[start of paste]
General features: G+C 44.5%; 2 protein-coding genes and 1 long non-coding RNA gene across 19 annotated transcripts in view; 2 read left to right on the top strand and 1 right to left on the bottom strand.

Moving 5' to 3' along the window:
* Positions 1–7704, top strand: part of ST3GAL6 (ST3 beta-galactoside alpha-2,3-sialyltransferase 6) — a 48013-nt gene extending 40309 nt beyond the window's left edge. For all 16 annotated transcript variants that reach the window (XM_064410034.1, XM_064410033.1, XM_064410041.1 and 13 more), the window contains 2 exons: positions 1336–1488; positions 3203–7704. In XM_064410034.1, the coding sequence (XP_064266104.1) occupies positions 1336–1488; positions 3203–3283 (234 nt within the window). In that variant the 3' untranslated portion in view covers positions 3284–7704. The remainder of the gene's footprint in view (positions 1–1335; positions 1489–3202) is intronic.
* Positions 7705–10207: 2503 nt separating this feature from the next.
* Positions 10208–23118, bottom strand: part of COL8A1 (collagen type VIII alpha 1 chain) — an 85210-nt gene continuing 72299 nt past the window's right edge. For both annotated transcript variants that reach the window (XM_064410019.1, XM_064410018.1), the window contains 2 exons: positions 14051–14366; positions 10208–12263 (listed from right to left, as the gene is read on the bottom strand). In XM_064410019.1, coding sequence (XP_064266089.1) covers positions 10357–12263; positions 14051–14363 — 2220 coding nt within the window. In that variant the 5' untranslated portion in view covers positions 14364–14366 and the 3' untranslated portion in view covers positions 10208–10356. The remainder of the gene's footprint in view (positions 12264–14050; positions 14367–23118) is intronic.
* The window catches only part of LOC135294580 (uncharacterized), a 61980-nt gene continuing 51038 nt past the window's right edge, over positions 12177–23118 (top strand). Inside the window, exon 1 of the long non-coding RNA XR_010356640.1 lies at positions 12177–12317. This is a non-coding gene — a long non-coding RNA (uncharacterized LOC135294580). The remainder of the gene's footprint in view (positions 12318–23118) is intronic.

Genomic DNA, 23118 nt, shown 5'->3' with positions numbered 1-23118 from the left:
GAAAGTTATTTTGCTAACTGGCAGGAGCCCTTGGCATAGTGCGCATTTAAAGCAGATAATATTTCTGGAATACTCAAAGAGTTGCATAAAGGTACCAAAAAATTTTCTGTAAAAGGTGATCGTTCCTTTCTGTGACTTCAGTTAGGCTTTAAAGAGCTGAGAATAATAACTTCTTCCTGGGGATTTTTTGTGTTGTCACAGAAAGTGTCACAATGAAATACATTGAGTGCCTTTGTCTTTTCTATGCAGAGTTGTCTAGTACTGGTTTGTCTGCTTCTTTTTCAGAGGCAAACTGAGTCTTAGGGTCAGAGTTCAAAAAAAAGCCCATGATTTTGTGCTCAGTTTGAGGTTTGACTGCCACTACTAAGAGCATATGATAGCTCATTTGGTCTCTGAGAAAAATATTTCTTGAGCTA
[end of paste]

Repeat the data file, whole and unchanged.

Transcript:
General features: G+C 44.5%; 2 protein-coding genes and 1 long non-coding RNA gene across 19 annotated transcripts in view; 2 read left to right on the top strand and 1 right to left on the bottom strand.

Moving 5' to 3' along the window:
* Positions 1–7704, top strand: part of ST3GAL6 (ST3 beta-galactoside alpha-2,3-sialyltransferase 6) — a 48013-nt gene extending 40309 nt beyond the window's left edge. For all 16 annotated transcript variants that reach the window (XM_064410034.1, XM_064410033.1, XM_064410041.1 and 13 more), the window contains 2 exons: positions 1336–1488; positions 3203–7704. In XM_064410034.1, the coding sequence (XP_064266104.1) occupies positions 1336–1488; positions 3203–3283 (234 nt within the window). In that variant the 3' untranslated portion in view covers positions 3284–7704. The remainder of the gene's footprint in view (positions 1–1335; positions 1489–3202) is intronic.
* Positions 7705–10207: 2503 nt separating this feature from the next.
* Positions 10208–23118, bottom strand: part of COL8A1 (collagen type VIII alpha 1 chain) — an 85210-nt gene continuing 72299 nt past the window's right edge. For both annotated transcript variants that reach the window (XM_064410019.1, XM_064410018.1), the window contains 2 exons: positions 14051–14366; positions 10208–12263 (listed from right to left, as the gene is read on the bottom strand). In XM_064410019.1, coding sequence (XP_064266089.1) covers positions 10357–12263; positions 14051–14363 — 2220 coding nt within the window. In that variant the 5' untranslated portion in view covers positions 14364–14366 and the 3' untranslated portion in view covers positions 10208–10356. The remainder of the gene's footprint in view (positions 12264–14050; positions 14367–23118) is intronic.
* The window catches only part of LOC135294580 (uncharacterized), a 61980-nt gene continuing 51038 nt past the window's right edge, over positions 12177–23118 (top strand). Inside the window, exon 1 of the long non-coding RNA XR_010356640.1 lies at positions 12177–12317. This is a non-coding gene — a long non-coding RNA (uncharacterized LOC135294580). The remainder of the gene's footprint in view (positions 12318–23118) is intronic.

Genomic DNA, 23118 nt, shown 5'->3' with positions numbered 1-23118 from the left:
GAAAGTTATTTTGCTAACTGGCAGGAGCCCTTGGCATAGTGCGCATTTAAAGCAGATAATATTTCTGGAATACTCAAAGAGTTGCATAAAGGTACCAAAAAATTTTCTGTAAAAGGTGATCGTTCCTTTCTGTGACTTCAGTTAGGCTTTAAAGAGCTGAGAATAATAACTTCTTCCTGGGGATTTTTTGTGTTGTCACAGAAAGTGTCACAATGAAATACATTGAGTGCCTTTGTCTTTTCTATGCAGAGTTGTCTAGTACTGGTTTGTCTGCTTCTTTTTCAGAGGCAAACTGAGTCTTAGGGTCAGAGTTCAAAAAAAAGCCCATGATTTTGTGCTCAGTTTGAGGTTTGACTGCCACTACTAAGAGCATATGATAGCTCATTTGGTCTCTGAGAAAAATATTTCTTGAGCTA